WOODS'S EQUANIMITY was tested last week from his opening swing. Playing in his first tournament in three weeks, he began Wednesday's first-round matchup versus J.B. Holmes with a wild push that went miles out-of-bounds. Woods went on to lose three of the first five holes to Holmes, the big-bopping 25-year-old who has been flying high ever since taking down Phil Mickelson in a playoff in Phoenix three weeks ago. After making a mess of the 13th hole, Woods was still 3 down, but he refused to give in. Over the next four holes he went birdie-birdie-birdie-eagle, making 90 feet worth of putts and uncorking a couple of vintage fist pumps. After losing 1 up, Holmes appeared to have post-traumatic stress syndrome, mumbling, "There's not much you can do when he played five or six under in the last four or five holes. What do you do?"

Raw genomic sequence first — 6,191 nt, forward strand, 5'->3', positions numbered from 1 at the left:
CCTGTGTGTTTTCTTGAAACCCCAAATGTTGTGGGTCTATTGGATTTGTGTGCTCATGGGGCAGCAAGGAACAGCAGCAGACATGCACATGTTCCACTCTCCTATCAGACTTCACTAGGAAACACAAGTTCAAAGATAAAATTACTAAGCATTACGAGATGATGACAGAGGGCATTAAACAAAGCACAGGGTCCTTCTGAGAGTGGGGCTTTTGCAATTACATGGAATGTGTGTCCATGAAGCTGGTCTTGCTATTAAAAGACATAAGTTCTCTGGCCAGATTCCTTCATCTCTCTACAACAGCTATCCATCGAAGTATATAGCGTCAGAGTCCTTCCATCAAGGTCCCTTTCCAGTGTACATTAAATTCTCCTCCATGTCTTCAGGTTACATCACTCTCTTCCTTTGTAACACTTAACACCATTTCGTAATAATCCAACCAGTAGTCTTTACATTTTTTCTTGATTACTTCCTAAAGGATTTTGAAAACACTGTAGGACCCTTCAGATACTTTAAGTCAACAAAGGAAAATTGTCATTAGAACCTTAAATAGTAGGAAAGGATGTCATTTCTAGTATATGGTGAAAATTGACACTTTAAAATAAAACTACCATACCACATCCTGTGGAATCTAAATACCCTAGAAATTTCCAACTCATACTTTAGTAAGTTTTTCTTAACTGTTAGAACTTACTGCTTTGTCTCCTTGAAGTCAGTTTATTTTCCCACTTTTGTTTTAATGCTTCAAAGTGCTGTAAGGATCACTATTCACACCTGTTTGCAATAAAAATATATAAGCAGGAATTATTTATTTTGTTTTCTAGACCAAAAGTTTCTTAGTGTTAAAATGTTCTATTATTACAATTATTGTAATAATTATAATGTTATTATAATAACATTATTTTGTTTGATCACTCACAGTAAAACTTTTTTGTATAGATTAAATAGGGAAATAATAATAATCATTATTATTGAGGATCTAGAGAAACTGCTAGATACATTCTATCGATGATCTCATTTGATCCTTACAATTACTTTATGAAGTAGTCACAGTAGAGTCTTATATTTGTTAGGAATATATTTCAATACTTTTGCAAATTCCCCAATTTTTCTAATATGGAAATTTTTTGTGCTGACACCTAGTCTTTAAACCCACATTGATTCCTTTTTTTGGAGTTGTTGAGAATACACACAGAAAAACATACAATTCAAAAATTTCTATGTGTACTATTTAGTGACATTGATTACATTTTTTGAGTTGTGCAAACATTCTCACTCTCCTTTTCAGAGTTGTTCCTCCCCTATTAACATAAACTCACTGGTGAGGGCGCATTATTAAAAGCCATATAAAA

Woods's comeback sent a charge through the entire tournament and was a prelude to another equally electric match, his thriller with Aaron Baddeley in Friday's third round. After losing a couple of early holes, Badds tore off seven birdies in nine holes to go 1 up with three to play. He could have closed out Woods with a curling 10-footer on the 18th hole, or with a more manageable 12-footer on the first hole of sudden death, but Baddeley missed both. You can't give Woods new life like that, and on the 20th hole he made his 12th birdie, canning a decisive 15-footer that was never anything but good. Explaining his uncanny ability to convert those types of opportunities, Woods fell back on a lifetime of making important putts. "I've been in that situation ever since my junior golf days," he said. "You take those memories and file them away." Even the occasional key putt that hasn't gone in seems to have steeled Woods. "I've missed my share," he said. "Just like [Michael Jordan] taking the last shot. He's missed his share. [But] you want to have the opportunity. That's why you practice, that's why you grind, that's why you put yourself there. You enjoy that situation."